West Virginia Law Review

Document Type

Student Article


On February 28, 1977, the Supreme Court of Pennsylvania decided the case of Commonwealth v. Barnes & Tucker Co. That decision resolved a lengthy controversy over the issue of responsibility for the abatement of acid mine drainage emanating from an inactive deep coal mine which was owned and once operated by Barnes and Tucker Co. The Supreme Court's decision, requiring the company to bear the responsibility for the treatment of the discharge, is significant. It illustrates not only the strength of Pennsylvania's commitment to a clean environment, but also the ability of the state to act in furtherance of that commitment under the broad authority of its police powers. This comment will examine the development of the Barnes & Tucker Co. controversy, and the rationale employed by the court to resolve it.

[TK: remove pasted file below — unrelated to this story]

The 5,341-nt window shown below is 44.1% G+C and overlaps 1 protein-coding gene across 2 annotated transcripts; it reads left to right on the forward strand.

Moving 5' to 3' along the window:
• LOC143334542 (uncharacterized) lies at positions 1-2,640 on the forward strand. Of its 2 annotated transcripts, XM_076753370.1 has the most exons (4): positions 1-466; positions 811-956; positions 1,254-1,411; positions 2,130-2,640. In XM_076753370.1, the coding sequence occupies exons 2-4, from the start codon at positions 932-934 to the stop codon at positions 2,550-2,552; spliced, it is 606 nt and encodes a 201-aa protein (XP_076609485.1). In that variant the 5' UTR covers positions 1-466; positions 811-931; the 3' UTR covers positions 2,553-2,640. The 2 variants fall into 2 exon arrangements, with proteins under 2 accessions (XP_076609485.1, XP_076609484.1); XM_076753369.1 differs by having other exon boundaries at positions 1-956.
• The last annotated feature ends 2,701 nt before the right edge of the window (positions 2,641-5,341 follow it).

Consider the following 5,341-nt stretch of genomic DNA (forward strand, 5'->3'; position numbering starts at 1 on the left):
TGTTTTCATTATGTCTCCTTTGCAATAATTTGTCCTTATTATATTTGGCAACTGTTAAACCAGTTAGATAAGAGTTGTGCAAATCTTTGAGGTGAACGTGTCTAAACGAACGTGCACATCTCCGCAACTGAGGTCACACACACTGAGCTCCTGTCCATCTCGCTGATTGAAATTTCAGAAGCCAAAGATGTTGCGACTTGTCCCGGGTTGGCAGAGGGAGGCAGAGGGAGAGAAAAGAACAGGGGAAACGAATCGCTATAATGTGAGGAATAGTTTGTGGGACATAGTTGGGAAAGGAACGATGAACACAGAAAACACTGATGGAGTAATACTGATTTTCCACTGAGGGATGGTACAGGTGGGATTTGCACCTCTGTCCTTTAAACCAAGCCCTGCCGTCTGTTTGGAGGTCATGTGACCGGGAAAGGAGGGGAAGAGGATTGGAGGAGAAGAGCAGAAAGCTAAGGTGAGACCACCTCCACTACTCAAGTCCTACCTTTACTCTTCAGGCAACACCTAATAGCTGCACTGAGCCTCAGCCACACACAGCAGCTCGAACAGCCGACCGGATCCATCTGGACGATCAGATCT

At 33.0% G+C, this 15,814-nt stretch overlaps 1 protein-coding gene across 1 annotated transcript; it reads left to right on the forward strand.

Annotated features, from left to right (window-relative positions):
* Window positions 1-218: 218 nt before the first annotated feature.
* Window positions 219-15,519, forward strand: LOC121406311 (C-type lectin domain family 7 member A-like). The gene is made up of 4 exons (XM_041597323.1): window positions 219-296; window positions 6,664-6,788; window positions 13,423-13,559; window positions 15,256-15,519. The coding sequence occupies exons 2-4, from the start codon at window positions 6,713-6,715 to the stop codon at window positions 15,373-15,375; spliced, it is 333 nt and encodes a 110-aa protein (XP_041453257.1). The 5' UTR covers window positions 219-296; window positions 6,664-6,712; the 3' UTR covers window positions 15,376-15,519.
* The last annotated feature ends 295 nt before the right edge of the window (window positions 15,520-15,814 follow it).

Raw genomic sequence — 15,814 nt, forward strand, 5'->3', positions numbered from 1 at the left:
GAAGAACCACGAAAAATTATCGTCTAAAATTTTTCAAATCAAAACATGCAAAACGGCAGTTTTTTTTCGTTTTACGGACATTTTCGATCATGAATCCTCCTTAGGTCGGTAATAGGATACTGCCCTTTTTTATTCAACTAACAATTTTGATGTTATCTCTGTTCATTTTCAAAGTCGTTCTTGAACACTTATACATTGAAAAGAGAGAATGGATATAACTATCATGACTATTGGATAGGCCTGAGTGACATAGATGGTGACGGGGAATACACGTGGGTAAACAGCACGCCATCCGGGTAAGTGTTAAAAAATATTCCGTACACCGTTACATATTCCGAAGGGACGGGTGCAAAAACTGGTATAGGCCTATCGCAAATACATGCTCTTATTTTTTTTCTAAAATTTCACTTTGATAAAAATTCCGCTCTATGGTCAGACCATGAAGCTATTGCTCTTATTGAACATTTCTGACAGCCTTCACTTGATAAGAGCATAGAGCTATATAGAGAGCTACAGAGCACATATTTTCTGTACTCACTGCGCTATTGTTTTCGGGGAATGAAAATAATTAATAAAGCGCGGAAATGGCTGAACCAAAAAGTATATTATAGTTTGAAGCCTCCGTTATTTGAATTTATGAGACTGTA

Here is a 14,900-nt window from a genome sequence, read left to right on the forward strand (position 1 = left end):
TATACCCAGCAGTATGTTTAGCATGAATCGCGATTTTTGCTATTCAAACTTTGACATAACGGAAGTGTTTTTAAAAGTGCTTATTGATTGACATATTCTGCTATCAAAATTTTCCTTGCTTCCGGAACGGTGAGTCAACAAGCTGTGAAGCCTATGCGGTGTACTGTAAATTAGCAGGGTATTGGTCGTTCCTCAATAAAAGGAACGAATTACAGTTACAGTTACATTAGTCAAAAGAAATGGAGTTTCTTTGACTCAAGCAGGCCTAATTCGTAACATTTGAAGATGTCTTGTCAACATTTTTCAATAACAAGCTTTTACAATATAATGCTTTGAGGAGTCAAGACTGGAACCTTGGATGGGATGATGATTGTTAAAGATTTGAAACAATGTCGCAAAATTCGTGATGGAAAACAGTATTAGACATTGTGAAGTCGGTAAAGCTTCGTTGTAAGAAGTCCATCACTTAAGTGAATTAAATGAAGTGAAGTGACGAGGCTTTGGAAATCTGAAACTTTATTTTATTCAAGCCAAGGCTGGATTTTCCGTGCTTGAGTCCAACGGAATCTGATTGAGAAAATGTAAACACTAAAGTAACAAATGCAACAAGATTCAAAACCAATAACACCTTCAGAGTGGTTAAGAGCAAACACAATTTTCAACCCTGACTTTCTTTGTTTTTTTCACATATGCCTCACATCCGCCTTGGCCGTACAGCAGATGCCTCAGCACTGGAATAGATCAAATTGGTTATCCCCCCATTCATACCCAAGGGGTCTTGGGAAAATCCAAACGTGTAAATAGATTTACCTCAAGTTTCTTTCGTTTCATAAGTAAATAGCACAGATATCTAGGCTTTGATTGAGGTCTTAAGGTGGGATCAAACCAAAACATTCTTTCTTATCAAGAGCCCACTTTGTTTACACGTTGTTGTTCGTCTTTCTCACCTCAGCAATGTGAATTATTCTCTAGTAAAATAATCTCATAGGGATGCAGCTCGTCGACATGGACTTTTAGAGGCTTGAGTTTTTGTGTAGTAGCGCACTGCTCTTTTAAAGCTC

To view the content in your browser, please download Adobe Reader or, alternately,
you may Download the file to your hard drive.

NOTE: The latest versions of Adobe Reader do not support viewing PDF files within Firefox on Mac OS and if you are using a modern (Intel) Mac, there is no official plugin for viewing PDF files within the browser window.